The thought of a remodeling project often overwhelms clients, especially first-timers. So three years ago, Alpha Remodeling, a design/build company in Ann Arbor, Mich., broke its design process down into "bite-sized" pieces.

In the first phase, the company consults with the client on project goals and what components clients would like. Then Alpha creates anywhere from two to five conceptual drawings, including floor plans and elevations.

"We then sit down with the client, review the plans, and request written input," says Alpha president Allan Lutes. With written feedback, the company proceeds to a final conceptual design, written estimate, and specifications.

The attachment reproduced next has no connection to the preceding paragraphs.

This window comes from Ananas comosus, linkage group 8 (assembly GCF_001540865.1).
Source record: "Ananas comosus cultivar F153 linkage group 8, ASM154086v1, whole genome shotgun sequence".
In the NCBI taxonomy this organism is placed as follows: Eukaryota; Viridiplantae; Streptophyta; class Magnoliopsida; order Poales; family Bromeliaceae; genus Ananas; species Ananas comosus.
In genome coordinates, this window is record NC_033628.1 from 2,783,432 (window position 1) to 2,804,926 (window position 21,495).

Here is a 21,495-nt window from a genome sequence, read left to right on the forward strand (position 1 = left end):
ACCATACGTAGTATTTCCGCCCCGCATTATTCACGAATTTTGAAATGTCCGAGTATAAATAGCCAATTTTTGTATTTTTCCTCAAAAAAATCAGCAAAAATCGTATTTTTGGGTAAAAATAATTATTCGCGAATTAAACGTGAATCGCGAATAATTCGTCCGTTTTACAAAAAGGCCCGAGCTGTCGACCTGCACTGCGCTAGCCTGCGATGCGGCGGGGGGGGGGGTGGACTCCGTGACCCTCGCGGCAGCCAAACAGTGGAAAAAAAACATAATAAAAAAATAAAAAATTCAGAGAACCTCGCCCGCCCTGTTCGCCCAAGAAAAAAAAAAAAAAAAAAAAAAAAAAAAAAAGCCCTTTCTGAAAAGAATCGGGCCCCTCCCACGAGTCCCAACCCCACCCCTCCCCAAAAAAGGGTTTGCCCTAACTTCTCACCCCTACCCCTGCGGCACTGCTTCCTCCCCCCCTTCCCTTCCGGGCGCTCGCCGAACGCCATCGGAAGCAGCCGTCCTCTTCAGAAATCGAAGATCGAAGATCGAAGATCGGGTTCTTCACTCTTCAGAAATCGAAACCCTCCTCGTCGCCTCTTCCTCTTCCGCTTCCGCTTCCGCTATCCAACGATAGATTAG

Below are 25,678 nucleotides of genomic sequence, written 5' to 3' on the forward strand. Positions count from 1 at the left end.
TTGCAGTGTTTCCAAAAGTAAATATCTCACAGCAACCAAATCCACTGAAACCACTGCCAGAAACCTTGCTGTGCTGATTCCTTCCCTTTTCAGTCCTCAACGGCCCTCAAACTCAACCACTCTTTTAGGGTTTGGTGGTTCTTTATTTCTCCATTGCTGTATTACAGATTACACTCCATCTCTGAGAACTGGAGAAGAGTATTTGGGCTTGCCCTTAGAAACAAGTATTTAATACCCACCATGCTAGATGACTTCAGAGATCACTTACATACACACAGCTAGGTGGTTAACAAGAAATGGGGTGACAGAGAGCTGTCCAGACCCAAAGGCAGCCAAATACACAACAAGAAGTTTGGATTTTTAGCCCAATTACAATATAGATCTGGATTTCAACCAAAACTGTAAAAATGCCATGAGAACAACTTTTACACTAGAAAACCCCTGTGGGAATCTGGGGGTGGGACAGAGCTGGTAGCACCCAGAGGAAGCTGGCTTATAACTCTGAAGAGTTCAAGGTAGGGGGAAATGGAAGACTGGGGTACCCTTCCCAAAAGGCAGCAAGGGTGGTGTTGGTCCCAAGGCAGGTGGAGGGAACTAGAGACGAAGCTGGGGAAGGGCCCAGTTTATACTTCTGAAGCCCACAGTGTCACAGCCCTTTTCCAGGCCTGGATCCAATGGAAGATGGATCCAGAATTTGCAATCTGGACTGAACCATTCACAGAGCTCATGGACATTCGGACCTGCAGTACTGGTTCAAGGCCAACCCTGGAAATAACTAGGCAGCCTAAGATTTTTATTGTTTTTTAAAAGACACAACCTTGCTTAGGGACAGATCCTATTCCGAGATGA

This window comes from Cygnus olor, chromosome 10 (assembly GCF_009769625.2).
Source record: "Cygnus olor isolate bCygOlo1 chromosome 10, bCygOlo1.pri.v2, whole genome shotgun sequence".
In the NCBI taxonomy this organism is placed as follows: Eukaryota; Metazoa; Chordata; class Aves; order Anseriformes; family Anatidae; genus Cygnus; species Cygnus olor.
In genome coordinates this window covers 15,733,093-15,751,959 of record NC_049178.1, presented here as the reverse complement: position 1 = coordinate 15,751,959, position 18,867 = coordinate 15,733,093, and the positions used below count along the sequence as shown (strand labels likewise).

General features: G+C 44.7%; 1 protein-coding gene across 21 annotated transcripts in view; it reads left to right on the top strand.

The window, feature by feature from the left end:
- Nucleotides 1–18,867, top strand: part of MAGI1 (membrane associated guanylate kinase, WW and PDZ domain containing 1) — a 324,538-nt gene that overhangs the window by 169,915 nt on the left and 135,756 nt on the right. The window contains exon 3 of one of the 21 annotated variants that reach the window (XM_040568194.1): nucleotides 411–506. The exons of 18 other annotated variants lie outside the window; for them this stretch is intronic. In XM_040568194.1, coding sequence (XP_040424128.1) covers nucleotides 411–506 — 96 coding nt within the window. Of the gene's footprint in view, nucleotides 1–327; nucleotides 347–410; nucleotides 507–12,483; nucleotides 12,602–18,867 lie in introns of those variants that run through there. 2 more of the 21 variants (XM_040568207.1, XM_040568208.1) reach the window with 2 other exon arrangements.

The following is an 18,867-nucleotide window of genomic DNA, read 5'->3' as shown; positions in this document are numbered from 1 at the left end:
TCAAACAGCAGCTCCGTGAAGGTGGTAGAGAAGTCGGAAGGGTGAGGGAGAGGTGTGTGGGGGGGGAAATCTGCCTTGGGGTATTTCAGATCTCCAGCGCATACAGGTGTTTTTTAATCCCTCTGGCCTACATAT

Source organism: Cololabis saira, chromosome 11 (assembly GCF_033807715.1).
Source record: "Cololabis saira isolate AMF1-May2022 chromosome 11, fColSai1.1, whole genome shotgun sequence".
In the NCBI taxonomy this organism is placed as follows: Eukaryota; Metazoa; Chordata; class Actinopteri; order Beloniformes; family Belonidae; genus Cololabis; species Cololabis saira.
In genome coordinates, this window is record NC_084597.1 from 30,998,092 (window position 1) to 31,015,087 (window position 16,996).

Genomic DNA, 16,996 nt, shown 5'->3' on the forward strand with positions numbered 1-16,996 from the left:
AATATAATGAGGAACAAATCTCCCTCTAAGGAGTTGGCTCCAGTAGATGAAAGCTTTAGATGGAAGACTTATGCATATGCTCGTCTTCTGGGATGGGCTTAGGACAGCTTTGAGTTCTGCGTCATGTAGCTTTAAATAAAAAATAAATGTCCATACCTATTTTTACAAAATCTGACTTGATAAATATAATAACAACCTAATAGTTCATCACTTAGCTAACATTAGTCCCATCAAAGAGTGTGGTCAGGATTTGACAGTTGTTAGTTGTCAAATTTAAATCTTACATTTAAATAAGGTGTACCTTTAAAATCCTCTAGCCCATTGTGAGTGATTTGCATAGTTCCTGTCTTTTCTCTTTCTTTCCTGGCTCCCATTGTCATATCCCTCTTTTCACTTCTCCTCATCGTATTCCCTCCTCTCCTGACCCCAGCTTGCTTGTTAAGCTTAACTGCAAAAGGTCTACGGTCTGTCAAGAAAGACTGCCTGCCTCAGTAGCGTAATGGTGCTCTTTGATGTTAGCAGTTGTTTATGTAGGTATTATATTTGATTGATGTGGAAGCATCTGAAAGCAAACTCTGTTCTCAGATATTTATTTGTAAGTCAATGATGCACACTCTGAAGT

The third and final phase is design development, which produces detailed specifications for electrical, plumbing, and HVAC systems and involves trade contractor visits.

Lutes says getting written feedback through each phase "forces clients to go through a more detailed thought process," leading to more focused input. Client input tended to be vague when the company relied on verbal discussion. Written feedback also provides more complete documentation.

Breaking the design process down into pieces "lets clients know exactly what they have to do between now and the next meeting," Lutes says. "It lets them know we've thought this out, that it's manageable, because we're there to guide them to a truly custom project."